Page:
For a more elaborate ceremony, the following is an example:

"Officiant: By the exchange of these tokens of your love for one another, so are your lives interlaced. What one experiences, so shall the other; as honesty and love build, so will your bond strengthen and grow. The circle is a perfect figure, without beginning, without end, with no area of weakness. It is a symbol of the Cycle of Life, of birth, death, and rebirth. This shall serve as a physical reminder of your vows, and that all things begin and end and begin again, as the Gods so decree. These rings shall serve to remind you that life goes on, that these moments pass. When you are engulfed in anger or in sadness, look to your hand, and remember that the Wheel turns forever onward, and it is love that turns the Wheel.

Officiant: Groom, take the ring for Bride and repeat after me. "Bride, I give this ring to you as a symbol of our love, and the promises I have spoken to you on this day.” Groom slides the ring over Bride's finger.

Officiant: Bride, take the ring for Groom, and repeat after me. "Groom, I give this ring to you as a symbol of our love, and the promises I have spoken to you on this day.”Bride slides the ring over Groom's finger.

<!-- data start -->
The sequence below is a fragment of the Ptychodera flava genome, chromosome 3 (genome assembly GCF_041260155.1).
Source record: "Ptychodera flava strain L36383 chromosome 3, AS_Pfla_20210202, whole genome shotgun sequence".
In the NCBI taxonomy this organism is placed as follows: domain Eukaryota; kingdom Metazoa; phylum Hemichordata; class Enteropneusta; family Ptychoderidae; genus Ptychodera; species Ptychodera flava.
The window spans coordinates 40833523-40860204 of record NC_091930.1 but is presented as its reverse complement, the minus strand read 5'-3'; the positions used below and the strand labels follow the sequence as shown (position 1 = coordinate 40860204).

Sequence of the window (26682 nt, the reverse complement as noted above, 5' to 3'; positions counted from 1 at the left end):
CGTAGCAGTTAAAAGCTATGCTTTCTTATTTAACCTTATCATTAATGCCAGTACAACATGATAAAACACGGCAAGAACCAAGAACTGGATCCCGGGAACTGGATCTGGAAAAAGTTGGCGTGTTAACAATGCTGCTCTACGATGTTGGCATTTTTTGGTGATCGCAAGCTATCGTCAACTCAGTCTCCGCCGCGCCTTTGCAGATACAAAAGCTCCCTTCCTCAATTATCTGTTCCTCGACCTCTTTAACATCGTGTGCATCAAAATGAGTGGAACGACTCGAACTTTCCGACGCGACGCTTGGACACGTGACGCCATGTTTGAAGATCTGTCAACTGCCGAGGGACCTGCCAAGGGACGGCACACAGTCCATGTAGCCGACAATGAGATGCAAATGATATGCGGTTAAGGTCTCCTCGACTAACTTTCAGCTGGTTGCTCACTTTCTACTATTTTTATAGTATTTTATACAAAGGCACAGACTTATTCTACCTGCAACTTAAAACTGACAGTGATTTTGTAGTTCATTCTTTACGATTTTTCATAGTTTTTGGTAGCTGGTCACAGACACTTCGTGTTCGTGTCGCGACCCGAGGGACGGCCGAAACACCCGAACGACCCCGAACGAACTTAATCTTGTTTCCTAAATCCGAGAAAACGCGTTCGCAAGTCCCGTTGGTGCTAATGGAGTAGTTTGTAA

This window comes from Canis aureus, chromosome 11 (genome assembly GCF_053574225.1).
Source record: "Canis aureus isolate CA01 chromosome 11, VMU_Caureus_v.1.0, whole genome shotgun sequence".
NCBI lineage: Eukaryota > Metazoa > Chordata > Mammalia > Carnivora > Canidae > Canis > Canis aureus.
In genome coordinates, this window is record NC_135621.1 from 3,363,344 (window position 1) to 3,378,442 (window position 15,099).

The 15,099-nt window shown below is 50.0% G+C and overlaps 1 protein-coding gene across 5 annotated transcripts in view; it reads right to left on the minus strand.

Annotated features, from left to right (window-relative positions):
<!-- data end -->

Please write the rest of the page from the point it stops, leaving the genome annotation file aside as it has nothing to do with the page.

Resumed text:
Officiant: Bride and Groom, let these rings remind you of the many turns of the Wheel through which your love shall pass, and may everything that is touched by your hands be touched also by love."

For some, a very simple exchange, is all that seems as necessary. Many of my clients seem to like the explanation of meaning. Once again, views are as varied as the clients.

Pronouncement

Couple married at Ohio State University. Pronouncement of couple.
Couple married at Ohio State University. Pronouncement of couple. | Source

Pronouncement

The most important part of the wedding ceremony, is the pronouncement. This is the part where the marriage is pronounced official and the couple now has to live up to the vows that they just took. It is definitely one thing to take an oath and words are easier to say; but actions speak louder than words and often are the hardest to fulfill.